Vitamin C (mg) 32.4 40.2 0.6574 0.9170 ++0.0001
Vitamin D (μg) 1.1 0.8 0.5504 0.8011 ++0.0001
Vitamin E (mg) 2.7 2.1 0.4988 0.0084 0.9728
Folic Acid (μg) 125.3 119.1 0.8786 0.4788 ++0.0381
Calcium (mg) 99.8 200.8 0.4725 0.3936 0.0955
Iron (mg) 5.9 5.4 0.6740 0.4571 ++0.0491
Sodium (mg) 1459.8 1256.2 0.4684 0.2710 0.2473
+Recall data for observed meal only
++P-Value <0.05 indicates statistical significance


Subject Characteristics

Subjects were racially diverse and similar to EFNEP clients in Texas. Typically, more than 90% of Texas EFNEP clients are female. Individuals of Hispanic origin comprised the greatest percentage of both subjects and typical EFNEP clients in Texas. In 2004, 78% of EFNEP clients were Hispanic, 11% were African American, and 8% were White (Expanded Nutrition Program, 2004).

The weighted, mean monthly income reported by subjects in this study was $1,173, a figure below the poverty line for a family of three (The 2006 HHS Poverty Guidelines, 2006). Typically, 70% of Texas EFNEP client families fall below the poverty line for the number of individuals in their home (Expanded Nutrition Program, 2004). Although not a direct comparison, these data suggest that both groups were low-income.

Evaluation of the Group Administered 24-Hour Recall

One objective of the study was to evaluate the accuracy of the GAR compared to an observed meal. Only one study previously reported the use of a group approach to 24-hour recalls. Farris, Frank, Webber, and Berenson compared nutrient estimates from individual recalls and group recall workbooks in children (1985). To our knowledge, evaluation of GAR in an adult population has not been previously reported.

Results of statistical analyses suggest that the GAR may be effective in assessing dietary intakes of the macronutrients, fiber, niacin, thiamin, vitamins D and E, and energy in these subjects.

Evaluation of the Individual 24-Hour Recall

Recent literature that addressed the relationship between observational and recall data on dietary intake of adults could not be found by our research team. In 1985, Karvetti and Knuts reported correlation coefficients between observational and recall data greater than 0.70 for cholesterol and vitamin C as noted in this study (1985). Among children, Lytle, Murray, Perry, and Eldridge reported a similar correlation coefficient (0.48) for fiber as found in this study (0.40) (1998). Emmons and Hayes reported correlation coefficients between 0.60 and 0.92 for energy and several key nutrients among 4th grade children (1973). These were greater than correlation coefficients observed in this study for most nutrients including energy.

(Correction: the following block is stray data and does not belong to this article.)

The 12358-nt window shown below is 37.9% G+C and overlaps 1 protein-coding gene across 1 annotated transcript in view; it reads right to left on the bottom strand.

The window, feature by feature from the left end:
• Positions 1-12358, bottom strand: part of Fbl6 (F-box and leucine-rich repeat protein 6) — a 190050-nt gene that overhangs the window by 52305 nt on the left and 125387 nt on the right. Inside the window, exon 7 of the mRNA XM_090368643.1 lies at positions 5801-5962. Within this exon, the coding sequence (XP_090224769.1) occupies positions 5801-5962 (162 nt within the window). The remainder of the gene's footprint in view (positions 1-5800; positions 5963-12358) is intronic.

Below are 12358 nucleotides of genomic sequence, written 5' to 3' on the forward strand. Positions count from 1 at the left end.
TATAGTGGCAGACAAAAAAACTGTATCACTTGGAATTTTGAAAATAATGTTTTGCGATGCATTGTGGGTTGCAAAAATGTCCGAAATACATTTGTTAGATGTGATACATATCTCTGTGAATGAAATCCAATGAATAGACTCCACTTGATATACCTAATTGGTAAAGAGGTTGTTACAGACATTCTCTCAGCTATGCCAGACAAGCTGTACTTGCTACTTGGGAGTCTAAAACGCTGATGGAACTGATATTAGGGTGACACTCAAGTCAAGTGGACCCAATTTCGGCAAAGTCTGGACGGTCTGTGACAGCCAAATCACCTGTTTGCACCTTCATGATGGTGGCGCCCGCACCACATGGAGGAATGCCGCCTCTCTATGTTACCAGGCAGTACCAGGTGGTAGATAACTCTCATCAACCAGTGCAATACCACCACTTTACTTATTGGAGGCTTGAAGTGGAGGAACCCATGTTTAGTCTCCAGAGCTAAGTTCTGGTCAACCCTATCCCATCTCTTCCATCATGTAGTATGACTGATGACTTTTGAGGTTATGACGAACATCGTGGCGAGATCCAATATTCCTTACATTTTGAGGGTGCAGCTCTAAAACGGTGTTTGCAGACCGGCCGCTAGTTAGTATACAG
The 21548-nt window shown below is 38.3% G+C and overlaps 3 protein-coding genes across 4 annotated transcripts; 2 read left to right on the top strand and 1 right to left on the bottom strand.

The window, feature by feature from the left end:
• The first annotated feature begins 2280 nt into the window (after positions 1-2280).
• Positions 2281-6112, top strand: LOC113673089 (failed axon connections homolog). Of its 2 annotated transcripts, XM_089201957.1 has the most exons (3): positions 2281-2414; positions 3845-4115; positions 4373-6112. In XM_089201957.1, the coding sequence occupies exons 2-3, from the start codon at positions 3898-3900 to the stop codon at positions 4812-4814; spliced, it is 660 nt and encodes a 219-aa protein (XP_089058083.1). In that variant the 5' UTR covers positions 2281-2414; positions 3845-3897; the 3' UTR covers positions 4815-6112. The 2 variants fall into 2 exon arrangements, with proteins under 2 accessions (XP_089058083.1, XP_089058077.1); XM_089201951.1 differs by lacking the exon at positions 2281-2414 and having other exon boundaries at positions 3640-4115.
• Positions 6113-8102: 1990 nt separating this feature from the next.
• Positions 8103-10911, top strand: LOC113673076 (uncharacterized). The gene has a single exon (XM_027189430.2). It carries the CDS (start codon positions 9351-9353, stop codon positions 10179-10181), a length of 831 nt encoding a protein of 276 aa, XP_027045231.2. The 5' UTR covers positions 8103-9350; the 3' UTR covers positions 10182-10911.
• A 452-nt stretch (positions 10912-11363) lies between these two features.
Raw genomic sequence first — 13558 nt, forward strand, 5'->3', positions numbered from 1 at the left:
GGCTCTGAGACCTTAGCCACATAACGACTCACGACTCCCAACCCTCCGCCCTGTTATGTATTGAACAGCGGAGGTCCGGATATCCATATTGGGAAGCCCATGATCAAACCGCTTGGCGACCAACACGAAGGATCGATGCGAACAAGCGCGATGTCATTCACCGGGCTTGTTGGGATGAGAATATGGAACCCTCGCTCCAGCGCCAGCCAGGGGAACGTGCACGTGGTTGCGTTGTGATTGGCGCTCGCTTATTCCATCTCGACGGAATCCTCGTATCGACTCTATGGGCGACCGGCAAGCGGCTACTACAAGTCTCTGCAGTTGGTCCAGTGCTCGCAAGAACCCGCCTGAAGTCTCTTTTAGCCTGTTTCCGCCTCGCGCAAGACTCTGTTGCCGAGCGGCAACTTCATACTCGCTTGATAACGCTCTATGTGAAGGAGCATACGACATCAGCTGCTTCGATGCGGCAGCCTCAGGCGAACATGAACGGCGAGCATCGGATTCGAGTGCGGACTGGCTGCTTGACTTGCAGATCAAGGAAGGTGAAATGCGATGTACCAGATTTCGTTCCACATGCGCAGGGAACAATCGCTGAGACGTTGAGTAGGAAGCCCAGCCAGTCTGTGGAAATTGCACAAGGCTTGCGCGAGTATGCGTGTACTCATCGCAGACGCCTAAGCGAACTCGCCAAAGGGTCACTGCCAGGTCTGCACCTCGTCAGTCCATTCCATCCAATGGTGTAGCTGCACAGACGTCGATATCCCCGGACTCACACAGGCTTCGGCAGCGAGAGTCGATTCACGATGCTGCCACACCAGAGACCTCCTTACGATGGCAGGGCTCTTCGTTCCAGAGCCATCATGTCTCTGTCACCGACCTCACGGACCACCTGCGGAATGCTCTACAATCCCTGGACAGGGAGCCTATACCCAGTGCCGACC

Results of t-tests and correlation coefficients suggest the accuracy of the IAR in estimating intakes of certain nutrients, including carbohydrate, fat, vitamins B6, B12, C, D, riboflavin, and folate plus iron. However, these data suggest that the IAR may not be accurate to assess energy or protein as the correlation coefficients were not significant.

Comparison of Group and Individual Recalls

Conventional wisdom may suggest that an IAR would provide more accurate results than the GAR because the interviewer is able to fully utilize probing questions and provide one-to-one assistance to the interviewee.

Although both recall methods yielded results that were comparable to the data from observed meals, results of Pearson's correlation coefficients for the GAR suggest this method may be more accurate. For example, significant correlation coefficients for energy, carbohydrate, and fat greater than 0.60 were noted for the GAR. Data from IARs yielded only significant correlation coefficients for carbohydrate and fat.

One explanation for better reporting with the GAR is the effect of social desirability on subjects. Social desirability is defined as the propensity for an individual to portray an image that follows perceived social norms to avoid criticism when being tested (Hebert, Clemow, Pbert, Ockene, & Ockene, 1995). It is possible that in a group setting, social desirability is reduced as subjects may feel less scrutinized than during an individual interview and are therefore more truthful. However, the potential also exists for group assessment to impair truthful reporting. Further investigation is needed to evaluate the effects of group assessment on levels of social desirability among subjects.